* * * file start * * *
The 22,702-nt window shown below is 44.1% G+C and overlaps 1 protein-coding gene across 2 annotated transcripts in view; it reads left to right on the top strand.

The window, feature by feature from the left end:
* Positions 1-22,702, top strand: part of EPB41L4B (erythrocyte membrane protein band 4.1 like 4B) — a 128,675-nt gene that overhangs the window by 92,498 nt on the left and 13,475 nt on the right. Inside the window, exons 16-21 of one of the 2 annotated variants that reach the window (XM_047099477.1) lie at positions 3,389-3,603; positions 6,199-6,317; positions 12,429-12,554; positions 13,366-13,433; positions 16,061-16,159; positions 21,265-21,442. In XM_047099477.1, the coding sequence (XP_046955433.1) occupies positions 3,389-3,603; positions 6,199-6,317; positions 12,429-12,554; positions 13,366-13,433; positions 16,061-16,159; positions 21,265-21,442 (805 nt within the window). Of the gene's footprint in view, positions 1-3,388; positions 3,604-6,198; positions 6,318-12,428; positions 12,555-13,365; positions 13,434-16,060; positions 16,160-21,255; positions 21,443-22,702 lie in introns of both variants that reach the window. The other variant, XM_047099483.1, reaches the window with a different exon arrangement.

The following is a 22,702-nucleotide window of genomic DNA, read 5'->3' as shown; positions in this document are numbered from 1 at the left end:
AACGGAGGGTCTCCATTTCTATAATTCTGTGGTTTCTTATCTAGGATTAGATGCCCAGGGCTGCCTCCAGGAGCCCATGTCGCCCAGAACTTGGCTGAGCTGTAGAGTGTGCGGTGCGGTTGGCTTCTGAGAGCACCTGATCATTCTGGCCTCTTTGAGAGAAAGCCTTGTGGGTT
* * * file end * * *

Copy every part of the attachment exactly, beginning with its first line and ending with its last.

The 22,702-nt window shown below is 44.1% G+C and overlaps 1 protein-coding gene across 2 annotated transcripts in view; it reads left to right on the top strand.

The window, feature by feature from the left end:
* Positions 1-22,702, top strand: part of EPB41L4B (erythrocyte membrane protein band 4.1 like 4B) — a 128,675-nt gene that overhangs the window by 92,498 nt on the left and 13,475 nt on the right. Inside the window, exons 16-21 of one of the 2 annotated variants that reach the window (XM_047099477.1) lie at positions 3,389-3,603; positions 6,199-6,317; positions 12,429-12,554; positions 13,366-13,433; positions 16,061-16,159; positions 21,265-21,442. In XM_047099477.1, the coding sequence (XP_046955433.1) occupies positions 3,389-3,603; positions 6,199-6,317; positions 12,429-12,554; positions 13,366-13,433; positions 16,061-16,159; positions 21,265-21,442 (805 nt within the window). Of the gene's footprint in view, positions 1-3,388; positions 3,604-6,198; positions 6,318-12,428; positions 12,555-13,365; positions 13,434-16,060; positions 16,160-21,255; positions 21,443-22,702 lie in introns of both variants that reach the window. The other variant, XM_047099483.1, reaches the window with a different exon arrangement.

The following is a 22,702-nucleotide window of genomic DNA, read 5'->3' as shown; positions in this document are numbered from 1 at the left end:
AACGGAGGGTCTCCATTTCTATAATTCTGTGGTTTCTTATCTAGGATTAGATGCCCAGGGCTGCCTCCAGGAGCCCATGTCGCCCAGAACTTGGCTGAGCTGTAGAGTGTGCGGTGCGGTTGGCTTCTGAGAGCACCTGATCATTCTGGCCTCTTTGAGAGAAAGCCTTGTGGGTT